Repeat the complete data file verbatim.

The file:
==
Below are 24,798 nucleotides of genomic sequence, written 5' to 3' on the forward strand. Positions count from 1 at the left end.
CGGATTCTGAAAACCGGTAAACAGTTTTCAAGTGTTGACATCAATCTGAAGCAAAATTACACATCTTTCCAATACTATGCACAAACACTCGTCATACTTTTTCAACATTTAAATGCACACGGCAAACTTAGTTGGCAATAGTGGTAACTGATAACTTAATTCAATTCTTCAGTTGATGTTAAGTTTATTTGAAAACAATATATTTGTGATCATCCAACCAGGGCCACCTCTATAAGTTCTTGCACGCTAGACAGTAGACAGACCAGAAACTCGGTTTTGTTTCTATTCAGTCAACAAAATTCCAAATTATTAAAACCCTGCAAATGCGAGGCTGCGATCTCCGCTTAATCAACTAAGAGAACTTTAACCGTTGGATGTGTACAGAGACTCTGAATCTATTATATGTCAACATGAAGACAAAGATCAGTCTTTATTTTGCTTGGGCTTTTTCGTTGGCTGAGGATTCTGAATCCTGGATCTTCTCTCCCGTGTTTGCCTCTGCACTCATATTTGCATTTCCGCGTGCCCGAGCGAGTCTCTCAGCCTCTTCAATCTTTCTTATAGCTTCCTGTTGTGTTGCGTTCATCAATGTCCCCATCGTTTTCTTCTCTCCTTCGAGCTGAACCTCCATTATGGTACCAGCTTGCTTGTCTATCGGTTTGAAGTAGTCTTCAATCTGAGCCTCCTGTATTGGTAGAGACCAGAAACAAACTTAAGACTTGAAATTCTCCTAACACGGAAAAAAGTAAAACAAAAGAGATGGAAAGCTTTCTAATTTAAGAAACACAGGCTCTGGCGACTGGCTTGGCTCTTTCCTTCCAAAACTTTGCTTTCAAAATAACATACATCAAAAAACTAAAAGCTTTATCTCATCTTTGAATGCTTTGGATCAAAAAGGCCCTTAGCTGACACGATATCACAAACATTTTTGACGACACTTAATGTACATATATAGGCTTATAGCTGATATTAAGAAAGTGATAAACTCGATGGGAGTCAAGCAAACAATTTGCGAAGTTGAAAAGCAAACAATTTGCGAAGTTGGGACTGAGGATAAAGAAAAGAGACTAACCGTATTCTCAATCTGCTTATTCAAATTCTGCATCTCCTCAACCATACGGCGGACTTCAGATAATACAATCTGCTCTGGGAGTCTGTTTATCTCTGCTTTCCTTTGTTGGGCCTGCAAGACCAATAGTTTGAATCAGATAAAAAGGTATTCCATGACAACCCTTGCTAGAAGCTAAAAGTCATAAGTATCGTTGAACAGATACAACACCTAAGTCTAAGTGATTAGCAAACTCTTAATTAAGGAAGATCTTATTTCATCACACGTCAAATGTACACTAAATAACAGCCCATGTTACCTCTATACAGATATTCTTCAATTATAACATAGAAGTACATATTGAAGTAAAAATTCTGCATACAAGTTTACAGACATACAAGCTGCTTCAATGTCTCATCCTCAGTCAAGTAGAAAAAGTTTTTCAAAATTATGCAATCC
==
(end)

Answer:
Below are 24,798 nucleotides of genomic sequence, written 5' to 3' on the forward strand. Positions count from 1 at the left end.
CGGATTCTGAAAACCGGTAAACAGTTTTCAAGTGTTGACATCAATCTGAAGCAAAATTACACATCTTTCCAATACTATGCACAAACACTCGTCATACTTTTTCAACATTTAAATGCACACGGCAAACTTAGTTGGCAATAGTGGTAACTGATAACTTAATTCAATTCTTCAGTTGATGTTAAGTTTATTTGAAAACAATATATTTGTGATCATCCAACCAGGGCCACCTCTATAAGTTCTTGCACGCTAGACAGTAGACAGACCAGAAACTCGGTTTTGTTTCTATTCAGTCAACAAAATTCCAAATTATTAAAACCCTGCAAATGCGAGGCTGCGATCTCCGCTTAATCAACTAAGAGAACTTTAACCGTTGGATGTGTACAGAGACTCTGAATCTATTATATGTCAACATGAAGACAAAGATCAGTCTTTATTTTGCTTGGGCTTTTTCGTTGGCTGAGGATTCTGAATCCTGGATCTTCTCTCCCGTGTTTGCCTCTGCACTCATATTTGCATTTCCGCGTGCCCGAGCGAGTCTCTCAGCCTCTTCAATCTTTCTTATAGCTTCCTGTTGTGTTGCGTTCATCAATGTCCCCATCGTTTTCTTCTCTCCTTCGAGCTGAACCTCCATTATGGTACCAGCTTGCTTGTCTATCGGTTTGAAGTAGTCTTCAATCTGAGCCTCCTGTATTGGTAGAGACCAGAAACAAACTTAAGACTTGAAATTCTCCTAACACGGAAAAAAGTAAAACAAAAGAGATGGAAAGCTTTCTAATTTAAGAAACACAGGCTCTGGCGACTGGCTTGGCTCTTTCCTTCCAAAACTTTGCTTTCAAAATAACATACATCAAAAAACTAAAAGCTTTATCTCATCTTTGAATGCTTTGGATCAAAAAGGCCCTTAGCTGACACGATATCACAAACATTTTTGACGACACTTAATGTACATATATAGGCTTATAGCTGATATTAAGAAAGTGATAAACTCGATGGGAGTCAAGCAAACAATTTGCGAAGTTGAAAAGCAAACAATTTGCGAAGTTGGGACTGAGGATAAAGAAAAGAGACTAACCGTATTCTCAATCTGCTTATTCAAATTCTGCATCTCCTCAACCATACGGCGGACTTCAGATAATACAATCTGCTCTGGGAGTCTGTTTATCTCTGCTTTCCTTTGTTGGGCCTGCAAGACCAATAGTTTGAATCAGATAAAAAGGTATTCCATGACAACCCTTGCTAGAAGCTAAAAGTCATAAGTATCGTTGAACAGATACAACACCTAAGTCTAAGTGATTAGCAAACTCTTAATTAAGGAAGATCTTATTTCATCACACGTCAAATGTACACTAAATAACAGCCCATGTTACCTCTATACAGATATTCTTCAATTATAACATAGAAGTACATATTGAAGTAAAAATTCTGCATACAAGTTTACAGACATACAAGCTGCTTCAATGTCTCATCCTCAGTCAAGTAGAAAAAGTTTTTCAAAATTATGCAATCC